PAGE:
Perhaps this is not the least reason Kraus’ books have a following. They are about working the inside-outside margin. As the Kraus-character says in Summer of Hate: “She saw no boundaries between feeling and thought, sex and philosophy. Hence, her writing was read almost exclusively in the art world, where she attracted a small core of devoted fans: Asperger’s boys, girls who’d been hospitalized for mental illness, assistant professors who would not be receiving their tenure, lap dancers, cutters and whores.” (SH16)
Her books are theory-books, but ones which – uniquely – describe and analyze the means of production of theory, its extraction from situations, from lived time. Her books are read by thinking people who feel their lives have situations, not to mention predicaments. They are especially for those who are “aware of the cost of the freedom to think.” (SH159) Theory for the debt age.
It’s a classic demystification move, all the more stunning for being the obvious one few were willing to make: Rather than theories of subjectivity or the body, how about an assaying of this self, this body, of its affects and effects, but rendered with a certain cool detachment? The example might be this woman’s history (or herstory). This coming of age story, in a New York that was somewhere between the punk and postmodern moments it would now rather forget. But the method can be modeled, repeated, set to work elsewhere. This isn’t memoir or nostalgia or the bourgeois novel. This is Castiglione’s Book of the Courtier for those who lack titles, inheritance, provenance, but have the wit and patience needed for survival in the Anthropocene.
One of Kraus’ genres is picaresque, with herself and her friends as the rascals, rogues and outcasts of late imperial America, a world no less venal than that encountered by Fielding’s Tom Jones. Let’s just consider for a moment the epithets that attach to the Kraus-like characters in her various books: She is a journalist, a New Zealander, a Marxist; but then also a gutter-rat, a weird girl, hunched and introspective; a strange and lonely girl, most intelligent and useful; a small boned, thin, weightless, gamine, crazy and cerebral girl; tall and anorexic, an innocent, de-gendered freak; plain-faced, thin and serious. As her character ages, she becomes default androgynous, a Hippy Intellectual high school teacher, an old punk girl, even punk grandma; shrewish, sharp and haggard, a female monster, a rakish, crazed witch; a hag, ruthless and brittle, who will say of herself with pride: “I’m a kike.”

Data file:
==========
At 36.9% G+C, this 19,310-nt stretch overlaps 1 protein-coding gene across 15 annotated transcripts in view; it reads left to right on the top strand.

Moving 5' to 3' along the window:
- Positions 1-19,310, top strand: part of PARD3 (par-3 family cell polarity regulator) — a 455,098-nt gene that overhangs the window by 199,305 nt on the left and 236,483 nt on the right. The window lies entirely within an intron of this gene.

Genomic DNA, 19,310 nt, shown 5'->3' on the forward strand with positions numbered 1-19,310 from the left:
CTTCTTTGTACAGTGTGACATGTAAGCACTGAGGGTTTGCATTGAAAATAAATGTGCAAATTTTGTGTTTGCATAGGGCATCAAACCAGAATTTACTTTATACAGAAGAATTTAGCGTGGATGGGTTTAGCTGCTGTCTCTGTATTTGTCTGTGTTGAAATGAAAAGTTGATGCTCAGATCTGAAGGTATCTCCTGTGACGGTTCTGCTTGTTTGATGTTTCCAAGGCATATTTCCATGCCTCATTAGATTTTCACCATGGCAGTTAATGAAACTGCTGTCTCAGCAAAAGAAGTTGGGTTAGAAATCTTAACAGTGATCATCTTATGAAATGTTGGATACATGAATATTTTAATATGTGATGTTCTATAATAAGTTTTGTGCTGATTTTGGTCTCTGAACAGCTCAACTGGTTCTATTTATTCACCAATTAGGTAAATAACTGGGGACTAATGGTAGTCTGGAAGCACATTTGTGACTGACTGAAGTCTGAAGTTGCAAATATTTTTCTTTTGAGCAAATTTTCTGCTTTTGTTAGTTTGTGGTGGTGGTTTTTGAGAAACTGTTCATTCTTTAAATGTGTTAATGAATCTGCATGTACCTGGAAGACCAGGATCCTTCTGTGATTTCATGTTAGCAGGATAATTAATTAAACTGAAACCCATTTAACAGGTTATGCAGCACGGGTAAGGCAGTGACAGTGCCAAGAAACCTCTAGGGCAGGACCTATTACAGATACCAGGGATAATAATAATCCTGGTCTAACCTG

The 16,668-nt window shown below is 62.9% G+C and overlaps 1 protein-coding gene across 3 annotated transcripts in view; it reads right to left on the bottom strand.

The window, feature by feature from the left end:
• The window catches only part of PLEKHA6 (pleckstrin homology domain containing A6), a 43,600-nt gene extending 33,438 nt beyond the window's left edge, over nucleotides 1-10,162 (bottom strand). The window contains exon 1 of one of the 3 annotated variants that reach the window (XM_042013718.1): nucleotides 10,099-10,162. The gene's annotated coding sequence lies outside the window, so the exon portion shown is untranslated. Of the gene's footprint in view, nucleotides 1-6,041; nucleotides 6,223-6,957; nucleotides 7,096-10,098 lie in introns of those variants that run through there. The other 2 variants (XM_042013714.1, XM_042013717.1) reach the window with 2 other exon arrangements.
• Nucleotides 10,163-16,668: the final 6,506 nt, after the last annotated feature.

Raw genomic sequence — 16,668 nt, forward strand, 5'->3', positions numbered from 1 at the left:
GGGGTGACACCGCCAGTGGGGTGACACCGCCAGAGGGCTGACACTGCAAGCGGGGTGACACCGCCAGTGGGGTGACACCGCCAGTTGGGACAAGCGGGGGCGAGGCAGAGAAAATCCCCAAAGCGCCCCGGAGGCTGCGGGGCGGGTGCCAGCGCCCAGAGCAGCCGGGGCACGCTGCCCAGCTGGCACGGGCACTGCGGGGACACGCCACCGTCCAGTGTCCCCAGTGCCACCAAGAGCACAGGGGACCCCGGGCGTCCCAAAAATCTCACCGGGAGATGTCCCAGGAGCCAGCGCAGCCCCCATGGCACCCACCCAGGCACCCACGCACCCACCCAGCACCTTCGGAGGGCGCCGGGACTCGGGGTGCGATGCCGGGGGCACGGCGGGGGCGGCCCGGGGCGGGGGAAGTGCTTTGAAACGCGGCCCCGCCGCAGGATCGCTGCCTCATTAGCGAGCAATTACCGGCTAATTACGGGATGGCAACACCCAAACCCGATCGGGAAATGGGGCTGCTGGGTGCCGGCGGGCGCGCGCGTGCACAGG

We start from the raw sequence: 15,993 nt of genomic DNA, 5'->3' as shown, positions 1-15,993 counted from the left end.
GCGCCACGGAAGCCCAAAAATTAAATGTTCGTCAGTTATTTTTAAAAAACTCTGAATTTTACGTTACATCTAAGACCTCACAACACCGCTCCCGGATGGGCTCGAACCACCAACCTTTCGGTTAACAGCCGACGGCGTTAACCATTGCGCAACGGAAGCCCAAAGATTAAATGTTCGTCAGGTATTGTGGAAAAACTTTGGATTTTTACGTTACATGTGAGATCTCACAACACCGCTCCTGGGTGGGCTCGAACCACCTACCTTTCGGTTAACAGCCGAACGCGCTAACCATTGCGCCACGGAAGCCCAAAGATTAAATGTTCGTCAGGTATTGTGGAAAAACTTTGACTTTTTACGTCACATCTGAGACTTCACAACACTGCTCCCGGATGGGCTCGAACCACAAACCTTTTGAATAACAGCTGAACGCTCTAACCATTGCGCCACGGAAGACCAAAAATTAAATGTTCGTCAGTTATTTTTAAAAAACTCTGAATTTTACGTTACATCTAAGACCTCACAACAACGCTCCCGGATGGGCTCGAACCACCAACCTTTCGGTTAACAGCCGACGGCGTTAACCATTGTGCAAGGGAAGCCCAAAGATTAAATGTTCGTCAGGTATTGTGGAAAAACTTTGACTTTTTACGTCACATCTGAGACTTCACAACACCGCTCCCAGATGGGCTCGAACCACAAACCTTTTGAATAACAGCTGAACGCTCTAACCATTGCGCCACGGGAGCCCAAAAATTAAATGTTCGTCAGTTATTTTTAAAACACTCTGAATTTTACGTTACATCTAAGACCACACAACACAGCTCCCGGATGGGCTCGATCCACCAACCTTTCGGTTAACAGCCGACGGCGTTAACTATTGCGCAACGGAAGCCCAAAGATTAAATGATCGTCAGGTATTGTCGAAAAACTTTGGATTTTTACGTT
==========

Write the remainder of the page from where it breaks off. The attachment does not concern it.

It’s a hard corner to work. These are not the attributes of heroes. “What do you do with the Serious Young Woman (short hair, flat shoes, body slightly hunched, head drifting back and forth between the books she’s read)? You slap her, fuck her up the ass and treat her like a boy. The Serious Young Woman looked everywhere for sex but when she got it it became an exercise in disintegration.” (TR 178) So what, then, is the concept of that experience?
In the archaeological record of New York there was actually a band called Theoretical Girls, but it was Glenn Branca and a bunch of white guys. The girl is not supposed to have theories. Yes, there may be “Good Girl academics.” (A&A103) But they are supposed to do feminist theory, preferably Lacanian, and confine themselves to theories of the gendered subject. And there are also still lady novelists, but they are supposed to corset themselves to threading the depths of their own interiority.
What is distinctive in Kraus is coming up with a method – actually a series of methods – for conjoining this woman’s experience with the world. One could even call it a certain kind of objectivity, not so much a deep as an expansive one, where showing the means of production of theory becomes a metonymic part of the theory, sparing us the expansive metaphors about the role of the intellectual in history. Instead, impertinent questions: who decides who gets paid to say or write what about whom?